WRIST PAIN IN YOGA? TIPS TO PREVENT SORE WRISTS

WRIST PAIN IN YOGA? TIPS TO PREVENT SORE WRISTS

WRIST PAIN IN YOGA? TIPS TO PREVENT SORE WRISTS

With a lot of weight-bearing poses such as Downward-Facing Dog, Upward-Facing Dog, Plank pose, and Handstand, asana practice is not kind to our wrists. The weight combined with the immense range of motion students demand in yoga classes often leads to wrist strain or wrist issues. There are some easy and simple tips to prevent injury to our wrists while practicing yoga.

By following basic guidelines we can avoid injuries and prevent wrist strain, and we can enjoy practice.

Tips to avoid wrist pain in yoga

If you are suffering from a wrist injury you may need to seek treatment from a doctor or physical therapist, but if it’s only mild or occasional soreness you can easily address wrist pain in your yoga practice with the following twelve tips.

1. Bring the ground to you

Downward Dog can be a weight-bearing pose. Instead of placing your palms on the ground, bring the ground to you. Place yoga blocks, wedges, or even a chair under your hands to essentially raise the floor and force your weight out of your wrists. Think of it this way: the higher up you bring your hands, the more your body weight will shift to your legs.

2. Use your fists and forearms

One reason your wrists might hurt during yoga is because of the angle at which your wrist joint is bending. Too much wrist extension during weight-bearing postures can strain and inflame the joint. You can modify just about any pose by making fists or coming onto your forearms instead of using your palms. For example, practice the Dolphin pose instead of Down Dog. You will still get all the benefits of the pose while keeping your wrists safe and pain-free.

3. Bend your knees

In poses like Plank or Downward-Facing Dog, we have a tendency to dump our weight into our hands, especially if we don’t have the core strength to support us. By bending our knees—or even bringing them to the ground—we relieve some of the efforts and it becomes easier to shift our weight back.

4. Learn your alignment

Whenever we are practicing arm balances such as Plank, Chaturanga, Upward-Facing Dog, or similar yoga poses, many of us move our shoulders way past our wrists. Instead, think about aligning the position of the outer shoulder joint with the center of the wrist. This will stack your arm bones and keep you from putting unnecessary pressure on your wrists. Maintaining correct alignment in yoga postures will help to protect your wrists from injury.

5. Engage hasta bandha

Hasta bandha, also known as the hand lock, is a subtle movement with a big impact. Hasta bandha is when you spread your fingers wide on the ground and draw upwards through the center of your palms. This movement helps engage your arm muscles, draws the energy up your arms, and relieves some of the pressure on your wrists. It can be challenging at first, but it can benefit your practice immensely as a lack of strength in this area can lead to wrist problems.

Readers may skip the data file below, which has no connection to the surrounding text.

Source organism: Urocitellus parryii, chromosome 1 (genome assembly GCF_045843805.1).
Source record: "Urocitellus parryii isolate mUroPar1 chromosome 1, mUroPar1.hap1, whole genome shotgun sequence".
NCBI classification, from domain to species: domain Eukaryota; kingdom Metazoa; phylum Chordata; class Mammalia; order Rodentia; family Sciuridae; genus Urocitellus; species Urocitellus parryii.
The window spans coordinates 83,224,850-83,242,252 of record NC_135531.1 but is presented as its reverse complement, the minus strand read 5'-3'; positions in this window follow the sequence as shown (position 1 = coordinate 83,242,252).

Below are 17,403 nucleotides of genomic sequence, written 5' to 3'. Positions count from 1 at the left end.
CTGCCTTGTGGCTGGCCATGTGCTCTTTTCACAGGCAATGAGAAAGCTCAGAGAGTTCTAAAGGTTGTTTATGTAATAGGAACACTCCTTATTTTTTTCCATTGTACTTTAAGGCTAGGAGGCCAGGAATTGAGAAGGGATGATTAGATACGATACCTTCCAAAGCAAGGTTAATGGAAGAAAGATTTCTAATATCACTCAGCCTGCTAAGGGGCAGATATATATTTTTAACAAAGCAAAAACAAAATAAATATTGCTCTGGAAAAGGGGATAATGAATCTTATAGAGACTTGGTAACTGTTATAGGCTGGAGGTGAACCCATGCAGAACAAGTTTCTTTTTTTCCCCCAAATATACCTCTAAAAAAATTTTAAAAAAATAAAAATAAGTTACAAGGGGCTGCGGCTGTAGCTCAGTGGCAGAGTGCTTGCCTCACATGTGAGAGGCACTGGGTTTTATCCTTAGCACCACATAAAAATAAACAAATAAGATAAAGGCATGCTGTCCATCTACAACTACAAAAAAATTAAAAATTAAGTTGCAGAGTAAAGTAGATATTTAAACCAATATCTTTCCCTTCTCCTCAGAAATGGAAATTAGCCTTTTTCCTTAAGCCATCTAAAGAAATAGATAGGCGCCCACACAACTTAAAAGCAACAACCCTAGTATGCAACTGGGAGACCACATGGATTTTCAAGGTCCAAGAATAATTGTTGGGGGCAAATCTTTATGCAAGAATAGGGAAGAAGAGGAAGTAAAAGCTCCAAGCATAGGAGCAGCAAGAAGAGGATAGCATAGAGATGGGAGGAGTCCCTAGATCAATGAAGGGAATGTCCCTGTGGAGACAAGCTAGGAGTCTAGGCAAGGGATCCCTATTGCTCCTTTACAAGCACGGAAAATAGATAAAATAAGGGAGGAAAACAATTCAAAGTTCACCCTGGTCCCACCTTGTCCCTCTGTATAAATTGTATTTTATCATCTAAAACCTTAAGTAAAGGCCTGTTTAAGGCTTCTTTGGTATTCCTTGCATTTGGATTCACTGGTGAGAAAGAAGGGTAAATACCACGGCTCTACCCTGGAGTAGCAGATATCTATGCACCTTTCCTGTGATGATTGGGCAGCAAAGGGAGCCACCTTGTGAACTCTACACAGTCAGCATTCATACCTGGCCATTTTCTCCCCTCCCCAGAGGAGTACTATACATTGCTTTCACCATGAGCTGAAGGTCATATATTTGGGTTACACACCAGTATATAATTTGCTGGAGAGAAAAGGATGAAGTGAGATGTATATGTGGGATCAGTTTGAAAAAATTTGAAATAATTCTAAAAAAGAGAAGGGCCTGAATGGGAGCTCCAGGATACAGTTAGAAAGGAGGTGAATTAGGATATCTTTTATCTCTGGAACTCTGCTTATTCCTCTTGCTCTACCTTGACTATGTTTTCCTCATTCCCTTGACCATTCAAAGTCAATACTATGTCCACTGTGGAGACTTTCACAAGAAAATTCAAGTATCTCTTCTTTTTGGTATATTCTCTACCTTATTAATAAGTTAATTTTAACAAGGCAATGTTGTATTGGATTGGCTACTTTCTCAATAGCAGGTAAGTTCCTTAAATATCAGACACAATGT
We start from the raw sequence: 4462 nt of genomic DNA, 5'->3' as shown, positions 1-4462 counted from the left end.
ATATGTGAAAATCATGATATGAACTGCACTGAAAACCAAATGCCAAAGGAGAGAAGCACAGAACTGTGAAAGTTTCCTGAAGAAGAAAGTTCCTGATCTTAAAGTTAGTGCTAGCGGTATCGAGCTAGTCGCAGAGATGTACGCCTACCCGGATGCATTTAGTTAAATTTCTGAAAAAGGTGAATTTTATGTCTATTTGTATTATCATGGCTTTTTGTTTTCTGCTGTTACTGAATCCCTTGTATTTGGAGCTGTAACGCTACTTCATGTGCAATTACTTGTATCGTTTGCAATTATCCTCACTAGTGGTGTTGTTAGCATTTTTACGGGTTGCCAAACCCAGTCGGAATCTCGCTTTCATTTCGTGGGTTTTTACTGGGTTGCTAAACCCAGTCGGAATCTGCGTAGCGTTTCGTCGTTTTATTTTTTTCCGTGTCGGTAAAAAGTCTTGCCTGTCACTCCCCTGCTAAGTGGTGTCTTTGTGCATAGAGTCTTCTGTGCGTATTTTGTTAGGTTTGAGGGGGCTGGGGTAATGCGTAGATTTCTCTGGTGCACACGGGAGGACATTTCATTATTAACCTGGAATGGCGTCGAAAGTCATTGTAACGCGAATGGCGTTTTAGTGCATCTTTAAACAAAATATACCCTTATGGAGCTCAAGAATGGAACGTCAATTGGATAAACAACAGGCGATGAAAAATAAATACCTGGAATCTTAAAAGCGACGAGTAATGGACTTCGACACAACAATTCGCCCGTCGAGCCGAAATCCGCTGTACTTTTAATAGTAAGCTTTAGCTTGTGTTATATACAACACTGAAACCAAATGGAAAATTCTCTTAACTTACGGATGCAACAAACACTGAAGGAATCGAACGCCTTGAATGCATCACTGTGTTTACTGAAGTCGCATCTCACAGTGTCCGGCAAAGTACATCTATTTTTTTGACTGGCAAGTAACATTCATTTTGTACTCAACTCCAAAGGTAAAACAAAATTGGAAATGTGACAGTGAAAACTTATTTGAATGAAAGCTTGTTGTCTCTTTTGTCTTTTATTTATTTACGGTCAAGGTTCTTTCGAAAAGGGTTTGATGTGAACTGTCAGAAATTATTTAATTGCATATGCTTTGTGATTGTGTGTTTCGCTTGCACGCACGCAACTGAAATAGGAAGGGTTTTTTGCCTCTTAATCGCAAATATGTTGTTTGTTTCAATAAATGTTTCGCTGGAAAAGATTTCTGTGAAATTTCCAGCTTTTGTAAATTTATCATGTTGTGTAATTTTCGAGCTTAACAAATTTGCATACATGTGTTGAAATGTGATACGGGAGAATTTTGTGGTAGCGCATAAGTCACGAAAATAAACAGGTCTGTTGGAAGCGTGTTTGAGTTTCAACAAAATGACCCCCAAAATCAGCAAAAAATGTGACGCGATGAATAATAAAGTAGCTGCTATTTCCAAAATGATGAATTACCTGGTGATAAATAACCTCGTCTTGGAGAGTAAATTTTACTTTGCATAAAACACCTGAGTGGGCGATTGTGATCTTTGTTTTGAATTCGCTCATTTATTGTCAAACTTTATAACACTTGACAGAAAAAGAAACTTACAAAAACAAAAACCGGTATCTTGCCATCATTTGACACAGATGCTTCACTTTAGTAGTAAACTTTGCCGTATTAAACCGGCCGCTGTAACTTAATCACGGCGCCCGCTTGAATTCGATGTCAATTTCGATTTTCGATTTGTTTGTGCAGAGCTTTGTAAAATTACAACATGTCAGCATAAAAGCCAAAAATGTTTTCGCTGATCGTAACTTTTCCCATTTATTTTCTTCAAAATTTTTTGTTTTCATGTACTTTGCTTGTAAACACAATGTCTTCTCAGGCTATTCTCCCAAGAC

6. Warm-up beforehand

We often warm up our spines with cat pose and cow pose at the beginning of class. We might do neck rolls or stretch gently from side to side. These are all ways to prepare the body for the more intense postures throughout the class. We can do the same for our wrists by doing some wrist stretches. Try making a fist and moving your fist clockwise and then counter-clockwise.

7. Distribute your weight evenly

In Downward-Facing Dog focus on shifting the weight into your heels. In arm-balance poses such as Crow Pose, think about lifting through your core. The more you move your weight out of your wrists, the less repetitive stress there will be, and hopefully, you’ll notice a positive difference.

To prevent wrist pain from yoga, it’s important to be mindful of your hand positioning during poses. In any pose where your palms are on the ground, distribute your weight evenly throughout your hands. Don’t put all or most of the weight on your wrists—work on shifting the weight through your whole hand. To have Your hands rooted down evenly, work on pressing your knuckles and fingertips into your yoga mat.

8. Embrace props and modifications

Props and modifications can be the difference between wrist injuries and wrist freedom. If your wrists are causing you problems, consider dropping a knee on Side Plank or gripping blocks in a handstand. When you use props and modifications you allow yourself to enjoy all the benefits of a pose without experiencing negative and harmful side effects.

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Courtesy / Credit: Yoga Basics

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